Sneak Peek: moto-i
I didn’t see this one coming. The first micro-sake-brewery restaurant in the whole entire country has opened on the corner of Lake Street and Lyndale Avenue in south Minneapolis. Really. The country’s first. Or so say the publicists behind moto-i. And since I don’t know differently, I pass it on to you.
The place is the brainchild of Herkimer owner and founder Blake Richardson, and it opened Monday night. I went last night and it was sort of at the next level of a soft opening. Brown paper was still taped to all the windows, staff and customers hidden inside, as if illegally on site. The place doesn’t have all its art up on the walls yet—I’m told sumo-wrestler photos are forthcoming—but even bare-walled, it’s pretty cute. Wooden booths and floating glass window frames (topped with artful sticks) give the place a vaguely inside-a-sake-cedar-box air, and the throbbing music makes it feel very San Francisco/Portland/Seattle.
My first impression? Intrigued. It’s stupid to judge a restaurant that’s only been open four days, and still has brown paper on the windows, but here I go: The sake I tried was very, very good, far better than I expected. My favorite, the junmai nama, was well-balanced, harmonious, and had nice, cucumber-honeydew notes to it. The unfiltered sweet sake, called the junmai nama nigori, was milky and likable. And the junmai nama genshu is fiercer, rougher, and dryer—but still appealing.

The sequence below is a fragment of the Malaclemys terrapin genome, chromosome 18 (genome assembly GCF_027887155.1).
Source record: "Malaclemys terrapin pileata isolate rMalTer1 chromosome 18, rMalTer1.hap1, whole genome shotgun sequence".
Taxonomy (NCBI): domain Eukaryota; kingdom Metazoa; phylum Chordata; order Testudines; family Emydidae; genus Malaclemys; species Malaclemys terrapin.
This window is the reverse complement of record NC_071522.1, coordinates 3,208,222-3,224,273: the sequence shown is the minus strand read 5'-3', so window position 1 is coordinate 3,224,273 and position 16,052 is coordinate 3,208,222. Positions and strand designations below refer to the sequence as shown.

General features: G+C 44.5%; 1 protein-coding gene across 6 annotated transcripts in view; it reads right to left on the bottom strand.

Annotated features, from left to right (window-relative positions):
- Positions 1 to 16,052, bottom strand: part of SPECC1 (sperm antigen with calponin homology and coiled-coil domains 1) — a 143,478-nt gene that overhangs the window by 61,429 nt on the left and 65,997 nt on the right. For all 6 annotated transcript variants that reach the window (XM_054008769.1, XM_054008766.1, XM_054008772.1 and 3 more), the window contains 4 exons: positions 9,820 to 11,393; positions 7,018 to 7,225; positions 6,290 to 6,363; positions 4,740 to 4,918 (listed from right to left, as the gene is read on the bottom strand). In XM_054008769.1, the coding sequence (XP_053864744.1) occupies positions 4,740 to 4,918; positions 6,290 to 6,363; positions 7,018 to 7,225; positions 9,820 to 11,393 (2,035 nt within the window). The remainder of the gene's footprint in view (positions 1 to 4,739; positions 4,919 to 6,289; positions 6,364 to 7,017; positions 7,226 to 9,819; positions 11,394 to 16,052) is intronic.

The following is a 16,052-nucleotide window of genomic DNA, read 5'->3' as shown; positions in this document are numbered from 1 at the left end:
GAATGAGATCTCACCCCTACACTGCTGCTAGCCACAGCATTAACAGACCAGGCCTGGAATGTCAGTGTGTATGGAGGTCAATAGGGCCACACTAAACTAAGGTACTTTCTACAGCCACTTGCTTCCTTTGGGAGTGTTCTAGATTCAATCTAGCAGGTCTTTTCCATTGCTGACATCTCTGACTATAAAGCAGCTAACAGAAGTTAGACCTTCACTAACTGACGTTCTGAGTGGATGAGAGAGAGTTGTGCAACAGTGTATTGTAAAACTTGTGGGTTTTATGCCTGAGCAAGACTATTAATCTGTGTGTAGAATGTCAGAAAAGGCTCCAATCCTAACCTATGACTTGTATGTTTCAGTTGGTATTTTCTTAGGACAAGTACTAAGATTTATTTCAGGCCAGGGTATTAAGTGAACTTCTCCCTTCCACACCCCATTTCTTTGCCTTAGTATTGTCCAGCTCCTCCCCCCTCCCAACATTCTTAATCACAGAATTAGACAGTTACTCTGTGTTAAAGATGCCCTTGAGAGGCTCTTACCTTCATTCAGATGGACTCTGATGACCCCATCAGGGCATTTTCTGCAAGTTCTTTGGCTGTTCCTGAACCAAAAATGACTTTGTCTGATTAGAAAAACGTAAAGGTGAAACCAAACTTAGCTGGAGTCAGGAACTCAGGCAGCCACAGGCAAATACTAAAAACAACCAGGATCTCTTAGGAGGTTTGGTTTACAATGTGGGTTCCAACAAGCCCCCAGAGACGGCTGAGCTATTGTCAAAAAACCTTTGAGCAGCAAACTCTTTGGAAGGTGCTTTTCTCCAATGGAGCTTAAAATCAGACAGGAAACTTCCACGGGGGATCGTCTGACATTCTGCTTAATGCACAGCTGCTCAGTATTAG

In short, if you had told me two weeks ago that people would be enjoying—really enjoying—house-brewed sake on the corner of Lake and Lyndale, I wouldn’t have believed you. Color me impressed.
The menu is in the tradition of a Japanese drinking-snack restaurant, an izakaya, but also unique. On the one hand, there are lots of little $3 snacks, like the excellent version of Spanish peanuts dusted with kaffir lime leaves and Thai chilis. On the other hand, there are larger snacks like bowls of ramen and other noodles, and curries served with rice. On this ridiculously preliminary visit, I found the seasoning of the dishes to be all over the map: Udon noodles topped with ground chicken tasted all but unflavored, and braised pork ribs were almost indelibly salty. But I really liked the $3 hoisin roast-pork bun: a nicely fatty slab of meat folded into a tender and pliant rice-dough pancake.
More than that, I really liked the spirit, surprise, and energy about the place. I’ll be back. Till then, here’s my snap judgment: If you’re a Japan-o-phile, a sake connoisseur, or simply looking for a new fun place to drink near Uptown, check it out right away. If you’re a food person, give them a few weeks to iron out the kinks and then stop by. It’s really very promising.
2940 Lyndale Ave. S., Minneapolis